As of now, the government in Australia seems to be caught in a fix as Indians continue to live with fear and tension and the situation has not calmed.

It was only after New Delhi expressed grave concerns over the safety and security of its citizens, Australian Prime Minister, Kevin Rudd, apologized and assured the safety and well being of Indians there.

What has been more frustrating is to see how reluctant the Australian authorities have been in accepting racial motives behind such gory attacks on the Indian students.

The diplomatic pressure exerted by New Delhi bore fruit when China and other nations joined it in condemning the callous attack on Indians.

The Australians finally accepted the bitter reality of racism and warned a zero-tolerance against those involved in such racism-related incidents.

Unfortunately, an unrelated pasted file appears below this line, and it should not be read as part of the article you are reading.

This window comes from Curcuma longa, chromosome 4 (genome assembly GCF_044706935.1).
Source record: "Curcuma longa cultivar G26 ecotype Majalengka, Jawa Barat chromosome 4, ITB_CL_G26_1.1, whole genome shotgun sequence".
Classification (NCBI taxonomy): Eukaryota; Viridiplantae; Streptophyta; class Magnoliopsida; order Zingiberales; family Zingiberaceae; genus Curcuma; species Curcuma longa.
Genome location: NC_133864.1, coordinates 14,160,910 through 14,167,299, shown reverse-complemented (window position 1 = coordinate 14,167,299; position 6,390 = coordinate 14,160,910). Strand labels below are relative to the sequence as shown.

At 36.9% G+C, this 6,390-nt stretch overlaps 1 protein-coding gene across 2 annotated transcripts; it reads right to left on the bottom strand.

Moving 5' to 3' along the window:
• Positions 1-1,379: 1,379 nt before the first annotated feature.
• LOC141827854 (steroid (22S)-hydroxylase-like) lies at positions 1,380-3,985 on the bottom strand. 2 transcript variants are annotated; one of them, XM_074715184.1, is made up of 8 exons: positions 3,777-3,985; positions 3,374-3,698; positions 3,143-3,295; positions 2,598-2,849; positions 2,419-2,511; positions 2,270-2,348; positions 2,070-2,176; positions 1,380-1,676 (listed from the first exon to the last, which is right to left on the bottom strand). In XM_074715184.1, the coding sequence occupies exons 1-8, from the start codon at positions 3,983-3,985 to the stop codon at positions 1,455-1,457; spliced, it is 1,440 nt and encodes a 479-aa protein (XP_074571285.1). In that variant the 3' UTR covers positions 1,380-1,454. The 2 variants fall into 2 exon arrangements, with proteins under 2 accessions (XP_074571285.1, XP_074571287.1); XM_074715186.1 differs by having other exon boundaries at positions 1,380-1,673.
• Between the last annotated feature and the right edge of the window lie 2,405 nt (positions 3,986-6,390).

I am not blaming the Australian government for its slow response and reluctance in accepting that racism still prevailed in the country and Australians still discriminated between the Whites and the Blacks or Browns or whatever.

After all, it’s the matter of Australian national pride and self-esteem and accepting the fact can be seen as national disgrace.

The situation is deplorable in New South Wales, Victoria and its capital Melbourne, where Indians reside in large numbers and dozens of such attacks have taken place.

Indians under the aegis of The Federation of Indian Students of Australia have pledged to fight back and intensify their crusade against racial discrimination. Indians in large numbers have demonstrated their anger and displeasure through a series of protests and rallies in the worst-affected Melbourne and other areas.

In a bid to restore his country’s reputation, Prime Minister Kevin Rudd has announced a slew of measures including increased patrolling, quick response to any incident of racial abuse, deploying extra police forces in sensitive areas, public places and educational institutions.